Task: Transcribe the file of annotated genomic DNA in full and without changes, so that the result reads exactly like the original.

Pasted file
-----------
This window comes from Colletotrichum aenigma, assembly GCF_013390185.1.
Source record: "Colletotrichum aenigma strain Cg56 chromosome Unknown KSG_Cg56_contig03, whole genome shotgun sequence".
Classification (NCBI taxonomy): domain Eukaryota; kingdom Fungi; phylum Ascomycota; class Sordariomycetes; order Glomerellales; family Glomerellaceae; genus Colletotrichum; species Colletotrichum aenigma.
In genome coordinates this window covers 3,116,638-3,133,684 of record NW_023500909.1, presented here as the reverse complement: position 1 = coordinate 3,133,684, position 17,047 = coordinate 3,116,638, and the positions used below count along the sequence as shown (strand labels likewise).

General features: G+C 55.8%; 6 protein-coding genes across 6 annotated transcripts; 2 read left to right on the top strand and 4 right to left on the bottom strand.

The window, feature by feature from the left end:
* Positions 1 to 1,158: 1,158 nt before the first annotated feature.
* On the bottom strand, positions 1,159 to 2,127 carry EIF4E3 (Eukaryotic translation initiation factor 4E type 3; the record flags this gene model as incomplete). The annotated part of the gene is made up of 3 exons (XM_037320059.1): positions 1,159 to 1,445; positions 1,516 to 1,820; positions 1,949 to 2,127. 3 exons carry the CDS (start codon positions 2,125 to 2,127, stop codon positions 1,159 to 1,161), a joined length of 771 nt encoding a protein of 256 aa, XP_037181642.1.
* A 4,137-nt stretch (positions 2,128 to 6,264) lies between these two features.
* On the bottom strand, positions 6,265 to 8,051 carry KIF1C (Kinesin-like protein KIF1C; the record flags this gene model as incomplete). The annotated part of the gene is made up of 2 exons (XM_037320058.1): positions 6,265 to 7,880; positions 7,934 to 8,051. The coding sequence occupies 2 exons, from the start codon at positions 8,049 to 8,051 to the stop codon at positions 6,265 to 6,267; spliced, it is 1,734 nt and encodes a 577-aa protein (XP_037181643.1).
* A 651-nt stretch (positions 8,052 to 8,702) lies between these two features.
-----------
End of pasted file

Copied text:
This window comes from Colletotrichum aenigma, assembly GCF_013390185.1.
Source record: "Colletotrichum aenigma strain Cg56 chromosome Unknown KSG_Cg56_contig03, whole genome shotgun sequence".
Classification (NCBI taxonomy): domain Eukaryota; kingdom Fungi; phylum Ascomycota; class Sordariomycetes; order Glomerellales; family Glomerellaceae; genus Colletotrichum; species Colletotrichum aenigma.
In genome coordinates this window covers 3,116,638-3,133,684 of record NW_023500909.1, presented here as the reverse complement: position 1 = coordinate 3,133,684, position 17,047 = coordinate 3,116,638, and the positions used below count along the sequence as shown (strand labels likewise).

General features: G+C 55.8%; 6 protein-coding genes across 6 annotated transcripts; 2 read left to right on the top strand and 4 right to left on the bottom strand.

The window, feature by feature from the left end:
* Positions 1 to 1,158: 1,158 nt before the first annotated feature.
* On the bottom strand, positions 1,159 to 2,127 carry EIF4E3 (Eukaryotic translation initiation factor 4E type 3; the record flags this gene model as incomplete). The annotated part of the gene is made up of 3 exons (XM_037320059.1): positions 1,159 to 1,445; positions 1,516 to 1,820; positions 1,949 to 2,127. 3 exons carry the CDS (start codon positions 2,125 to 2,127, stop codon positions 1,159 to 1,161), a joined length of 771 nt encoding a protein of 256 aa, XP_037181642.1.
* A 4,137-nt stretch (positions 2,128 to 6,264) lies between these two features.
* On the bottom strand, positions 6,265 to 8,051 carry KIF1C (Kinesin-like protein KIF1C; the record flags this gene model as incomplete). The annotated part of the gene is made up of 2 exons (XM_037320058.1): positions 6,265 to 7,880; positions 7,934 to 8,051. The coding sequence occupies 2 exons, from the start codon at positions 8,049 to 8,051 to the stop codon at positions 6,265 to 6,267; spliced, it is 1,734 nt and encodes a 577-aa protein (XP_037181643.1).
* A 651-nt stretch (positions 8,052 to 8,702) lies between these two features.